All articles from Materials Sciences >>>

The most recent press releases about innovation >>>

Die letzten 5 Focus-News des innovations-reports im Überblick:

Im Focus: Traffic jam in empty space

New success for Konstanz physicists in studying the quantum vacuum

An important step towards a completely new experimental access to quantum physics has been made at University of Konstanz. The team of scientists headed by...

Im Focus: How gut bacteria can make us ill

HZI researchers decipher infection mechanisms of Yersinia and immune responses of the host

Yersiniae cause severe intestinal infections. Studies using Yersinia pseudotuberculosis as a model organism aim to elucidate the infection mechanisms of these...

Im Focus: Interfacial Superconductivity: Magnetic and superconducting order revealed simultaneously

Researchers from the University of Hamburg in Germany, in collaboration with colleagues from the University of Aarhus in Denmark, have synthesized a new superconducting material by growing a few layers of an antiferromagnetic transition-metal chalcogenide on a bismuth-based topological insulator, both being non-superconducting materials.

While superconductivity and magnetism are generally believed to be mutually exclusive, surprisingly, in this new material, superconducting correlations...

Im Focus: Studying fundamental particles in materials

Laser-driving of semimetals allows creating novel quasiparticle states within condensed matter systems and switching between different states on ultrafast time scales

Studying properties of fundamental particles in condensed matter systems is a promising approach to quantum field theory. Quasiparticles offer the opportunity...

Im Focus: Designing Architecture with Solar Building Envelopes

Among the general public, solar thermal energy is currently associated with dark blue, rectangular collectors on building roofs. Technologies are needed for aesthetically high quality architecture which offer the architect more room for manoeuvre when it comes to low- and plus-energy buildings. With the “ArKol” project, researchers at Fraunhofer ISE together with partners are currently developing two façade collectors for solar thermal energy generation, which permit a high degree of design flexibility: a strip collector for opaque façade sections and a solar thermal blind for transparent sections. The current state of the two developments will be presented at the BAU 2017 trade fair.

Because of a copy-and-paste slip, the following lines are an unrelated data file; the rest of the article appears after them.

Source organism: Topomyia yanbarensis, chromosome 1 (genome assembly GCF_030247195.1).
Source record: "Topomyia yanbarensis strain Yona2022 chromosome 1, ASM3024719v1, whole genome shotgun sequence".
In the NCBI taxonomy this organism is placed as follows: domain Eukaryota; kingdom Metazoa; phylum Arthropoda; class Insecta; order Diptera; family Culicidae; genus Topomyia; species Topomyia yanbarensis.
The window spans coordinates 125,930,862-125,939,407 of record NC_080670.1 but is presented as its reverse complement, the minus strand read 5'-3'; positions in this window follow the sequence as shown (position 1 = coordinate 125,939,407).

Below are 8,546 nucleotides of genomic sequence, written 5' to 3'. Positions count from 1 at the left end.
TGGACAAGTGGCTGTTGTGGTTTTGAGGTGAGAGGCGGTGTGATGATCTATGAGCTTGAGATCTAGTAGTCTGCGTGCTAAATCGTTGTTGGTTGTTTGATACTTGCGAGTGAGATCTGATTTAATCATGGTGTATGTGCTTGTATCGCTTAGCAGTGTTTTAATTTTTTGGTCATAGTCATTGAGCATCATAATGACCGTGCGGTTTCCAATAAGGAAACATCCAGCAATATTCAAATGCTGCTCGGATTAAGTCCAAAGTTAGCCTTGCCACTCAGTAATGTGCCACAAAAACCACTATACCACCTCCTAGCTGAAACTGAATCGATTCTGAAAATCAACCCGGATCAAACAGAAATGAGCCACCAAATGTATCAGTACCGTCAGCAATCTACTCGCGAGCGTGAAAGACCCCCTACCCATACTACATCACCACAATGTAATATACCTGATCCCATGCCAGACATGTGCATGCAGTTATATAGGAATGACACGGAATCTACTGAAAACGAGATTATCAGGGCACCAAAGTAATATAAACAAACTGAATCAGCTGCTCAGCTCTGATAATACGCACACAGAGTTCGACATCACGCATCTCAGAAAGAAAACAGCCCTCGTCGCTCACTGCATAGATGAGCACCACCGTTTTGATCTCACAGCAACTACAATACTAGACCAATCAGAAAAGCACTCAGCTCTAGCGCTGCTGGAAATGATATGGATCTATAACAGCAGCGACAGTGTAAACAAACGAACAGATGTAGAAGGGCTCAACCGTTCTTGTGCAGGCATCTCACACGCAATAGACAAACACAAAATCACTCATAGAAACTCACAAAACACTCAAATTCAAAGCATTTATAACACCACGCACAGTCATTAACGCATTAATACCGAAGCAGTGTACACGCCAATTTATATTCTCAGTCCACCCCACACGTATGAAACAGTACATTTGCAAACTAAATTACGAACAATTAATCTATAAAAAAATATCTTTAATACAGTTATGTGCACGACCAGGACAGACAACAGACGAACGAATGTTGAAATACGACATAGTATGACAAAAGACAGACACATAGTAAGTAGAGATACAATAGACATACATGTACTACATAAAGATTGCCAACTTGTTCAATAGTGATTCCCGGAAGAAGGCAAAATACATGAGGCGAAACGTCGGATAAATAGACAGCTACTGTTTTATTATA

As part of the “ArKol – development of architecturally highly integrated façade collectors with heat pipes” project, Fraunhofer ISE together with its partners...

All Focus news of the innovation-report >>>

Anzeige

Anzeige

Event News

Sustainable Water use in Agriculture in Eastern Europe and Central Asia

19.01.2017 | Event News

12V, 48V, high-voltage – trends in E/E automotive architecture

10.01.2017 | Event News

2nd Conference on Non-Textual Information on 10 and 11 May 2017 in Hannover

09.01.2017 | Event News

 
Latest News

Helmholtz International Fellow Award for Sarah Amalia Teichmann

20.01.2017 | Awards Funding

An innovative high-performance material: biofibers made from green lacewing silk

20.01.2017 | Materials Sciences

Ion treatments for cardiac arrhythmia — Non-invasive alternative to catheter-based surgery

20.01.2017 | Life Sciences

VideoLinks
B2B-VideoLinks
More VideoLinks >>>